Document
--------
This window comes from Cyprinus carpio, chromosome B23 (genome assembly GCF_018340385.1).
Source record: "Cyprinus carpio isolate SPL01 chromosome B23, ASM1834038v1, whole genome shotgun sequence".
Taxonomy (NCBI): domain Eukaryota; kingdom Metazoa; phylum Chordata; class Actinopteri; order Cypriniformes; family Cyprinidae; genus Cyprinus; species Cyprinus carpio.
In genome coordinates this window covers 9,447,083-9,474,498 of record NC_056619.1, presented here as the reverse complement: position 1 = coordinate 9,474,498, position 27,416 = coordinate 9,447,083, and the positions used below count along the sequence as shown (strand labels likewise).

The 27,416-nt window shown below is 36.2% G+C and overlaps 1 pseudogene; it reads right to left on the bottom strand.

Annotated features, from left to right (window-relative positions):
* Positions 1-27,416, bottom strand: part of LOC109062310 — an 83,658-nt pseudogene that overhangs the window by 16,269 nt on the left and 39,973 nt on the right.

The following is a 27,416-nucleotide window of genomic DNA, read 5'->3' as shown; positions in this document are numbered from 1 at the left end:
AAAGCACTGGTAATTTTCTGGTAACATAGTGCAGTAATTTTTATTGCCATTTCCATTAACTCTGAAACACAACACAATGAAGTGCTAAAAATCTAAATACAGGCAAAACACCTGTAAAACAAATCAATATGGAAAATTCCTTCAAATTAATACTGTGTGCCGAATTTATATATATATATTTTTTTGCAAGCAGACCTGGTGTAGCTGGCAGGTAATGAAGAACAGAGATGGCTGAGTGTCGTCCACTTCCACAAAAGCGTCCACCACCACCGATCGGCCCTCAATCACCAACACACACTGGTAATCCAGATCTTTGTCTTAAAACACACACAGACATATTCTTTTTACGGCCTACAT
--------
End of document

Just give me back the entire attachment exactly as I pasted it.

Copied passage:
This window comes from Cyprinus carpio, chromosome B23 (genome assembly GCF_018340385.1).
Source record: "Cyprinus carpio isolate SPL01 chromosome B23, ASM1834038v1, whole genome shotgun sequence".
Taxonomy (NCBI): domain Eukaryota; kingdom Metazoa; phylum Chordata; class Actinopteri; order Cypriniformes; family Cyprinidae; genus Cyprinus; species Cyprinus carpio.
In genome coordinates this window covers 9,447,083-9,474,498 of record NC_056619.1, presented here as the reverse complement: position 1 = coordinate 9,474,498, position 27,416 = coordinate 9,447,083, and the positions used below count along the sequence as shown (strand labels likewise).

The 27,416-nt window shown below is 36.2% G+C and overlaps 1 pseudogene; it reads right to left on the bottom strand.

Annotated features, from left to right (window-relative positions):
* Positions 1-27,416, bottom strand: part of LOC109062310 — an 83,658-nt pseudogene that overhangs the window by 16,269 nt on the left and 39,973 nt on the right.

The following is a 27,416-nucleotide window of genomic DNA, read 5'->3' as shown; positions in this document are numbered from 1 at the left end:
AAAGCACTGGTAATTTTCTGGTAACATAGTGCAGTAATTTTTATTGCCATTTCCATTAACTCTGAAACACAACACAATGAAGTGCTAAAAATCTAAATACAGGCAAAACACCTGTAAAACAAATCAATATGGAAAATTCCTTCAAATTAATACTGTGTGCCGAATTTATATATATATATTTTTTTGCAAGCAGACCTGGTGTAGCTGGCAGGTAATGAAGAACAGAGATGGCTGAGTGTCGTCCACTTCCACAAAAGCGTCCACCACCACCGATCGGCCCTCAATCACCAACACACACTGGTAATCCAGATCTTTGTCTTAAAACACACACAGACATATTCTTTTTACGGCCTACAT